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Strategies for Sequencing and Assembling Grapevine Genomes

  • Rosa Figueroa-Balderas
  • Andrea Minio
  • Abraham Morales-Cruz
  • Amanda M. Vondras
  • Dario CantuEmail author
Chapter
Part of the Compendium of Plant Genomes book series (CPG)

Abstract

Though grape transcriptomics has expanded dramatically over the last ten years, few additional novel genomic resources were developed since the release of the PN40024 reference genome in 2007. This is partly because of the difficulty associated with assembling grape genomes. Despite a relatively small genome size of ~500 Mb and modest repeat content, high sequence and structural heterozygosity makes assembling grape genomes particularly challenging. Without assemblies representative of the genetic diversity within the cultivated germplasm, identifying cultivar-specific functions not represented in the PN40024 genome has remained elusive. Now, third-generation sequencing technologies and long-range scaffolding methods have made it possible to relatively inexpensively and rapidly generate highly contiguous and complete grape genomes. This chapter will describe the challenges associated with the isolation of high-quality nucleic acids suitable for long-read sequencing and provide an overview of the sequencing and assembling approaches that can be used to successfully reconstruct grape genomes.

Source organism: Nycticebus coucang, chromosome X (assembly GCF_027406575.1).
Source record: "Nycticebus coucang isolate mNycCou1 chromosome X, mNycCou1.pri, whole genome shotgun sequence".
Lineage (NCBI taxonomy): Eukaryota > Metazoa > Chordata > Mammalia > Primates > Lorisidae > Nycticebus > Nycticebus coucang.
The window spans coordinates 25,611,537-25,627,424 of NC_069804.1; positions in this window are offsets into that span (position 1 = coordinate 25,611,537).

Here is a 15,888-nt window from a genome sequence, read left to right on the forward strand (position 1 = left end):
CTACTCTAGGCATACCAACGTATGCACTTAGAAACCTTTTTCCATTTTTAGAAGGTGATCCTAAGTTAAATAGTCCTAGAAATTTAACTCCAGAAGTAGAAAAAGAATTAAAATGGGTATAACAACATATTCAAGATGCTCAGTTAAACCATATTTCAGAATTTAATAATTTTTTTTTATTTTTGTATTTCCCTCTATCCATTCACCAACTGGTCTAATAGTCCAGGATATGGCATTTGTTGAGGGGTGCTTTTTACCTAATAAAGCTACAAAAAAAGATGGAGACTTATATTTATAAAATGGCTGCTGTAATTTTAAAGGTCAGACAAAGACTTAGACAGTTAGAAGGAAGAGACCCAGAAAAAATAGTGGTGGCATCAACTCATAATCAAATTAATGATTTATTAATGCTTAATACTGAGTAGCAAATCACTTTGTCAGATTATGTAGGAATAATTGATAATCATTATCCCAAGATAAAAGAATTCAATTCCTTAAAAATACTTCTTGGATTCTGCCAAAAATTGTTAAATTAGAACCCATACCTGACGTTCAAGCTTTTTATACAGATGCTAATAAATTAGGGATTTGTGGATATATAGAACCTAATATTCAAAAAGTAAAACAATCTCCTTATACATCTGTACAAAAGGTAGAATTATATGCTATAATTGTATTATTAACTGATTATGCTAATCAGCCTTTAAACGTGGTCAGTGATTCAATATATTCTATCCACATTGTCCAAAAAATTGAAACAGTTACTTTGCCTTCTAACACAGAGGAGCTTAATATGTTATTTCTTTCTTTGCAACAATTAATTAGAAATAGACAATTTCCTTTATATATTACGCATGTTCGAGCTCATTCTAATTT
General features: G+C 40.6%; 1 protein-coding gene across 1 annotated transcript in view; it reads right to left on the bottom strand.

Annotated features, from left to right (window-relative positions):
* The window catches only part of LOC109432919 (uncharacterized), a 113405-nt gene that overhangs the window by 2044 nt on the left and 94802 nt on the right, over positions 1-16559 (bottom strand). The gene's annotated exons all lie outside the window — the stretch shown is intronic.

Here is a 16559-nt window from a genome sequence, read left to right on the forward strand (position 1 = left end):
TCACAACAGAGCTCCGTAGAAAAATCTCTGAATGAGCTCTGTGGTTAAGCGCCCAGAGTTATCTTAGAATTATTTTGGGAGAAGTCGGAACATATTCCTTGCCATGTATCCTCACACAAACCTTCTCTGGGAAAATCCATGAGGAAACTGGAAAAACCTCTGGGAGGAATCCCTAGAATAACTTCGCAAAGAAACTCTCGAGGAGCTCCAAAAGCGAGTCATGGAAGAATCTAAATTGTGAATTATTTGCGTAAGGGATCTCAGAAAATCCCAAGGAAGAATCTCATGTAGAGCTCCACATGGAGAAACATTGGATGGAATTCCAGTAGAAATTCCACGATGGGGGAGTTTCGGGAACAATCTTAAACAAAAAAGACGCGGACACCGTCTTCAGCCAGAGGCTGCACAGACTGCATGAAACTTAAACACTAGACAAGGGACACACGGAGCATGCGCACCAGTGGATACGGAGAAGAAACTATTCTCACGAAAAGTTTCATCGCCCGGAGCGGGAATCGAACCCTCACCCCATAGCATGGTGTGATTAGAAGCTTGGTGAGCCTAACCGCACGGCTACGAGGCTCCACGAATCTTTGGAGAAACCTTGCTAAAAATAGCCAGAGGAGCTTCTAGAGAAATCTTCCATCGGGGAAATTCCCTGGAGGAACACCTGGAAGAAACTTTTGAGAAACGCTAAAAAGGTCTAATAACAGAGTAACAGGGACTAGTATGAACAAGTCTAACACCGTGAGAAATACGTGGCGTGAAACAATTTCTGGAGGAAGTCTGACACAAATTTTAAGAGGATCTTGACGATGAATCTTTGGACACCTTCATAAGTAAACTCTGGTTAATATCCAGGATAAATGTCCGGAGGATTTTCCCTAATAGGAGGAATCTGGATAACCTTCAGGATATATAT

Keywords

Genome assembling Sequencing technologies Grapevine nucleic acid isolation 

Notes

Acknowledgements

This work was supported by J. Lohr Vineyards and Wines, E. & J. Gallo Winery, Dolce Winery, the Louis P. Martini Endowment in Viticulture, and the NSF Grant #1741627. Part of this work was carried out in collaboration with UC Davis Chile and funded by the Chilean Economic Development Agency (CORFO).

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© Springer Nature Switzerland AG 2019

Authors and Affiliations

  • Rosa Figueroa-Balderas
    • 1
  • Andrea Minio
    • 1
  • Abraham Morales-Cruz
    • 1
  • Amanda M. Vondras
    • 1
  • Dario Cantu
    • 1
    Email author
  1. 1.Department of Viticulture and EnologyUniversity of California DavisDavisUSA

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